Most biofuel is produced by plants such as soy, palm oil and corn-based ethanol, but the high water use, deforestation and energy consumption associated with its production often outweigh the benefits of using it. More often associated with beer and bread than biofuel; and so yeast may be the surprising candidate for a more sustainable energy source.
At The University of Texas at Austin’s Cockrell School of Engineering, researchers have created a highly efficient biofuel using genetically engineered yeast cells. Grown directly from sugar and without the need for nitrogen starvation (that traditional growing techniques rely on), the genetically engineered Yarrowia lipolytica strain was able to produce 90% yield of the oils and fats known as lipids; the highest level of lipids ever produced by yeast fermentation.
“To put this in perspective, this lipid value is approaching the concentration seen in many industrial biochemical processes,” explains Assistant Professor Hal Alper. “You can take the lipids formed and theoretically use it to power a car.” Another benefit of this new energy source is that it would not compete with land and could be grown anywhere, making it a more attractive alternative to other biofuels, such as soybean and flax oil.
Oil Company Shell and the Biotechnology and Biological Sciences Research Council funded research undertaken by the University of Exeter to produce bio-diesel using a strain of E.Coli that is compatible with modern engines.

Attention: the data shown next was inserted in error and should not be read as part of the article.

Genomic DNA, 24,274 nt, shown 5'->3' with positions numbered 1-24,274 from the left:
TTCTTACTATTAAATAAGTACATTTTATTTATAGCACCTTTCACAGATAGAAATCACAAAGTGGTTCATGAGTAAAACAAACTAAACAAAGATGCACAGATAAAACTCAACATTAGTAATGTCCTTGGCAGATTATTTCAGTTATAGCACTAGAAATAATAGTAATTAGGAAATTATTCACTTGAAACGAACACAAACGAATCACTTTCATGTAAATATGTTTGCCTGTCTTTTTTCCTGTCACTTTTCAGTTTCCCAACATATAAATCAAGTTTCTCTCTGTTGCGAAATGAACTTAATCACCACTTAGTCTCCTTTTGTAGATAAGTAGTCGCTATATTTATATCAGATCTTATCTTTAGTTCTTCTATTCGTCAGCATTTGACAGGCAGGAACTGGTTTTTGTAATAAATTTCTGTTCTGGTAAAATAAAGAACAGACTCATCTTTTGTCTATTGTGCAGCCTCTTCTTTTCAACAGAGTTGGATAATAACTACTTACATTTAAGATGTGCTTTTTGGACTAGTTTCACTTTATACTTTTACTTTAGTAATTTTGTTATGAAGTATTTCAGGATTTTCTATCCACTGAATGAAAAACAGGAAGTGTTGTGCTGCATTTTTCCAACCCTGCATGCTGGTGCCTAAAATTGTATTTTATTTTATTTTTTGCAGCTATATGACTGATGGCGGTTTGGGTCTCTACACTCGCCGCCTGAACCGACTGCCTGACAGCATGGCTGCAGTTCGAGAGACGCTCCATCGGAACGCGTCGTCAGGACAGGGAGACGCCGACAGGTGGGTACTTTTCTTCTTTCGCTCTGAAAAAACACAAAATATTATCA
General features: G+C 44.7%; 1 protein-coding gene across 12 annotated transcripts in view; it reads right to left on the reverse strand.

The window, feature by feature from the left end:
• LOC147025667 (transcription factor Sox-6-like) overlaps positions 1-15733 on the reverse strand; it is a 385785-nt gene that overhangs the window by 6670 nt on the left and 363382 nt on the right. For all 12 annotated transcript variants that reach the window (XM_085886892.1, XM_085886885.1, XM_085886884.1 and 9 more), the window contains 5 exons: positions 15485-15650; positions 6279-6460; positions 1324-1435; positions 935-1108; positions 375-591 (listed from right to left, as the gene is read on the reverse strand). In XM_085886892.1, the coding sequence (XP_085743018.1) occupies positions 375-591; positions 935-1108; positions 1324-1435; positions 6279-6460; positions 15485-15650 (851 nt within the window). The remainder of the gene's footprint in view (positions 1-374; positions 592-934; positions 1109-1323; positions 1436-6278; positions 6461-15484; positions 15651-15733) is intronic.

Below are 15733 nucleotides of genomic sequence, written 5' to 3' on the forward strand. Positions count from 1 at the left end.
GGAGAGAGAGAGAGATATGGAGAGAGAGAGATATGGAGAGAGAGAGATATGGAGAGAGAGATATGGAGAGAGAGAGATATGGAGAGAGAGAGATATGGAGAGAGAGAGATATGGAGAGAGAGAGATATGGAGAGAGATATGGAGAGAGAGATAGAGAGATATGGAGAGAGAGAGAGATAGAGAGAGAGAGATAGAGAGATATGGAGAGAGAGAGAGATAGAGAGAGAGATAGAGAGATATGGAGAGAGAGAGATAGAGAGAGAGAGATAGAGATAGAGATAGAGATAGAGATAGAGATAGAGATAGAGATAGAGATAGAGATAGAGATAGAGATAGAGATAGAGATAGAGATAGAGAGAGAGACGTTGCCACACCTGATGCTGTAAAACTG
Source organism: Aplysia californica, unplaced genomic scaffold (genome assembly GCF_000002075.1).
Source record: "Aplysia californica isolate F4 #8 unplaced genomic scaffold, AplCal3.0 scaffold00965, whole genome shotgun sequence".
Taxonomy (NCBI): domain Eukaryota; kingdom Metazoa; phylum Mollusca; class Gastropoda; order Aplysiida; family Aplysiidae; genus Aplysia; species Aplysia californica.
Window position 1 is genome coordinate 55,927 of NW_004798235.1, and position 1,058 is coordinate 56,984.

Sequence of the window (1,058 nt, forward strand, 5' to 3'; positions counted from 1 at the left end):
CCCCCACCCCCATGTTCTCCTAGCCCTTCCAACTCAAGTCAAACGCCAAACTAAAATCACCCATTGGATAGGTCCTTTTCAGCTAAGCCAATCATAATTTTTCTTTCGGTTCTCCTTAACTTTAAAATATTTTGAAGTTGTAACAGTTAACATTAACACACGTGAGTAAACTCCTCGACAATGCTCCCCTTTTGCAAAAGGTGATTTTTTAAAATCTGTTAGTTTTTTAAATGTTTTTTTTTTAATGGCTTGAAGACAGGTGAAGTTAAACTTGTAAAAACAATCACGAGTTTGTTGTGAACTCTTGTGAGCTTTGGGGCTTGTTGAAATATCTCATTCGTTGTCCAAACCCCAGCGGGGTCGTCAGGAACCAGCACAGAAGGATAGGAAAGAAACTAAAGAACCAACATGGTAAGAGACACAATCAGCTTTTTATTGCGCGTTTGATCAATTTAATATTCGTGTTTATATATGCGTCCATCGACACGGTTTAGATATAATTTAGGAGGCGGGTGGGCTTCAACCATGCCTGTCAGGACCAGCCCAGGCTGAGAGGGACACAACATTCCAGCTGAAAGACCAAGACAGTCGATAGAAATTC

Professor John Love from University of Exeter said, “Rather than making a replacement fuel like some biofuels, we have made a substitute fossil fuel.”
This was achieved by altering the bacteria so that it converted sugar into synthetic fuel. The researchers believe that something that mimics fossil fuels would be seen as a more attractive option to both manufacturers and consumers. “Read more here
The idea is that car manufacturers, consumers and fuel retailers wouldn’t even notice the difference – it would just become another part of the fuel production chain,” states Professor John Love. However, the team admit that they need to improve the yield, as it takes 100 litres of bacteria to produce a teaspoon of fuel.
The financial viability of producing and using biofuels and the amount of time that needs to be invested into scaling production from lab to petrol pumps is considered as one of the biggest barriers to the development of new alternative biofuels. A 2010 study carried out by the Lawrence Berkeley National Laboratory suggested that a barrel of fuel produced from algae would cost between $240 and $332 per barrel.
“Algal biofuels cannot compete with fossil energy based on simple economics,” states John Benemann, an industry consultant. However, “an oil field will deplete eventually, while an algae pond would be sustainable indefinitely.” Read more about environmental benefits of algae from here
Supplies of oil, gas and coal are dwindling, which means that it is becoming increasingly important to find an alternative energy source. Biofuel certainly has its drawbacks, but fossil fuels are finite, which means that eventually, alternatives will have to be used. Whether it is biofuels, electric or hydrogen powered vehicles, the consumption of energy and humanity’s relationship with transportation will also have to be re-examined as part of a more sustainable future.